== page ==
A Guide on Filing Storm Damage Claims
Filing a storm damage claim with your insurer is a lot trickier than it seems. Certain steps need to be followed to ensure the claims filing process goes smoothly. To help you navigate the initial stages of the process, Dry Tech Construction, your local insurance claims specialist, compiled this guide.
Schedule an Inspection After the Storm Has Passed
As a rule of thumb, you should have a professional contractor inspect your home after a storm. No matter how durable your roof is, it’s bound to suffer some form of damage after a storm. What if there aren’t any leaks? It takes some time for the warning signs of storm damage to emerge. And by the time they start to appear, it’s already too late to mitigate storm damage. That’s why it’s best to schedule an inspection as soon as the weather clears up.
Understanding Your Insurance Policy’s Storm Damage Coverage
Important Note: It’s important to go through the details of your insurance policy at least twice to understand the extent of your insurance coverage as well as the factors that can void your policy. (Lack of maintenance or any negligence on the homeowner’s part is one such factor). While coverage varies from insurer to insurer, standard insurance policies usually cover damage to the structure of your home—which includes your roof—its detached units your personal belongings, and living expenses while your home is being repaired. In general, insurers will only pay for about 50 to 70% of the insured amount for your property.
Contact Your Insurance Agent
The steps for filing a storm damage claim varies depending on your insurer, so it’s best to consult your insurance agent about the specific steps for filing an insurance claim.
Document Signs of Roofing Damage
While waiting for your contractor to arrive, you should document the signs of roofing damage—you’ll need to provide documentation of the storm damage later on when you file a claim with your insurer. It’s also a good idea to include photos of your home before the storm lands in your area.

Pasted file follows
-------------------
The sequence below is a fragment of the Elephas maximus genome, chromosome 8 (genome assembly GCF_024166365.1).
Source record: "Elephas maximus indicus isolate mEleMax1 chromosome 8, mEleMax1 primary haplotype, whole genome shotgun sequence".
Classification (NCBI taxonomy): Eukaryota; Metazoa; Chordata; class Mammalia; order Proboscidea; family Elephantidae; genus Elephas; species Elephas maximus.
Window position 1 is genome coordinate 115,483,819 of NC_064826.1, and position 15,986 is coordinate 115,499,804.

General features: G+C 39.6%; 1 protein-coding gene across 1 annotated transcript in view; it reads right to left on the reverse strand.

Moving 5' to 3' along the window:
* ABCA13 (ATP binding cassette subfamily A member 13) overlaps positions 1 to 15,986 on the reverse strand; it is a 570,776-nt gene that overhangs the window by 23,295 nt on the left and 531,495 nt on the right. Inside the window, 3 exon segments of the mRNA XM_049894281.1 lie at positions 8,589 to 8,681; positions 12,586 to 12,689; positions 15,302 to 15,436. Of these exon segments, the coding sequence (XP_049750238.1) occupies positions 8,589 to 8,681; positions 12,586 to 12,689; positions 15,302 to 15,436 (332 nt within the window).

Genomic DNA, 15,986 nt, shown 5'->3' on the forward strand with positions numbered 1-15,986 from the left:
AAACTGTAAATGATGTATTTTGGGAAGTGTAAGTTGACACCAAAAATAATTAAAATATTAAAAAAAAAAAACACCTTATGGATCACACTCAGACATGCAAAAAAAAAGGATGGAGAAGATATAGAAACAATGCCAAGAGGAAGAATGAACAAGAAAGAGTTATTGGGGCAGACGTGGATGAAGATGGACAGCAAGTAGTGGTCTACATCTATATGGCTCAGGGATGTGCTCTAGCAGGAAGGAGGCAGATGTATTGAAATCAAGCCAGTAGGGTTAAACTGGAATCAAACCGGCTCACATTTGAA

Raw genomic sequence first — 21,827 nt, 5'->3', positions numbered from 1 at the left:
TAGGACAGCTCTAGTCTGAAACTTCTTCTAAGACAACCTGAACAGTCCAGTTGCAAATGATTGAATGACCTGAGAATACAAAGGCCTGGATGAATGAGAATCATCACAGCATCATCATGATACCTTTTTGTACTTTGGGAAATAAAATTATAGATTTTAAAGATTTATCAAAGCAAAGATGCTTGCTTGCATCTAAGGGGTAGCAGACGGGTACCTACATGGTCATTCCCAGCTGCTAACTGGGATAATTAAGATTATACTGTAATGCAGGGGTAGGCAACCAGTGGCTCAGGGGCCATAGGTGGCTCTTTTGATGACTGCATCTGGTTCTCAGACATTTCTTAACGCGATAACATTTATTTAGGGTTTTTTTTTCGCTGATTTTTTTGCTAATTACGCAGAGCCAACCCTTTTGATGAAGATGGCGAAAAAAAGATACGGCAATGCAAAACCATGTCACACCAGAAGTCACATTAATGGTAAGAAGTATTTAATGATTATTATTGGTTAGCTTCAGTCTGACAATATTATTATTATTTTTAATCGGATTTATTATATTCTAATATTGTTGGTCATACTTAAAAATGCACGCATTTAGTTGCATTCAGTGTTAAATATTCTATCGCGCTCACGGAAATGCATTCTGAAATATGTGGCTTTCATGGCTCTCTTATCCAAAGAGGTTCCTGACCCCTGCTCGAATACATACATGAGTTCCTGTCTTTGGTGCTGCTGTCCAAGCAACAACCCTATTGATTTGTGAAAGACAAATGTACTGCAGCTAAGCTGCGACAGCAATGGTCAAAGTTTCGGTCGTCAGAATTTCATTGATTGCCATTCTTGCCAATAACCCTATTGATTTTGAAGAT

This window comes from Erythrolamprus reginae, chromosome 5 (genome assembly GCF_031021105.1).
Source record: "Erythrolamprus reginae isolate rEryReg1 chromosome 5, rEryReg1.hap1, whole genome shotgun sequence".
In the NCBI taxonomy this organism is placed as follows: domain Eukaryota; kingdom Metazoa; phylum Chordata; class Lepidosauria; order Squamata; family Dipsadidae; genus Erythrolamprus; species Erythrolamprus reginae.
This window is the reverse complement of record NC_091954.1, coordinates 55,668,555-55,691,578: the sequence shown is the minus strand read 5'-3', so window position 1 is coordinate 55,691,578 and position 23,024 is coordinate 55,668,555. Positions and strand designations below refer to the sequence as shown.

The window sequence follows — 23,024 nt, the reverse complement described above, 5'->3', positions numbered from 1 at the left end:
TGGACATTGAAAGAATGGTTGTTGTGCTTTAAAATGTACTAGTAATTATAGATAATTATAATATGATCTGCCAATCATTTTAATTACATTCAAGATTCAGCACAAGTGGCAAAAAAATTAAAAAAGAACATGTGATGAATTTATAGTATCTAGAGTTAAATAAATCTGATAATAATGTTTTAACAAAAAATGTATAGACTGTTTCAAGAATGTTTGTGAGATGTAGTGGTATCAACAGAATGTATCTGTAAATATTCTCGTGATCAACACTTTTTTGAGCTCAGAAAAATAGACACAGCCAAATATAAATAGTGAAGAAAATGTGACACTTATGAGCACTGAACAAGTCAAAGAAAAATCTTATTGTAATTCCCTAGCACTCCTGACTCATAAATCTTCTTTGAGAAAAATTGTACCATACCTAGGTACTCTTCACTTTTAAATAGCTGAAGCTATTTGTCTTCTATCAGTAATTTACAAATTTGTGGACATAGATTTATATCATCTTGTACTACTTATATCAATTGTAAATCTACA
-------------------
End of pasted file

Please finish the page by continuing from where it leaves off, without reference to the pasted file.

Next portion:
Important Note: If the storm has damaged your interior or some of your furniture, look for the receipts for the damaged furniture. And if you had to stay in temporary accommodation because of extensive storm damage, don’t forget to make copies of the receipts for the hotel accommodation. Submit these documents, along with pictures of roofing damage, to your insurer when you file a claim.
Here’s a tip: We recommend keeping a roofing file that keeps track of all your roof’s maintenance records, the roofing estimates you’ve gathered, and other important paperwork. That way, you’ll be able to easily locate essential paperwork.
What to Expect During Emergency Repairs
Upon arriving, your residential roofing contractor should take the necessary steps to mitigate storm damage. This includes draping a tarp over large holes to prevent more rainwater from infiltrating your roof. Of course, it’s nearly impossible to finish all the inspections and repairs in a single day. Once they’re done with the preliminary inspections, they’ll come back over the following days to conduct more comprehensive inspections and extensive repairs.
Important Note: You should take the necessary steps to mitigate storm damage, but don’t attempt to fix any of the roof leaks, no matter how minor they may seem. Unauthorized repairs can reduce your insurance payout and in some cases even void your insurance policy.
After the inspections are done, your roofing contractor will provide you an estimate of the repair costs.
Here’s an overview of the commonly used terms:
Replacement cash value (RCV) - The RCV indicates the total amount for the insurance estimate. Keep in mind that just as the name suggests, it’s just an estimate. The final settlement will be calculated by subtracting your deductible from the contractor’s invoice.
Depreciation - The depreciation indicates the amount that won’t be released by your insurer until the roofing contractors are done with the repairs.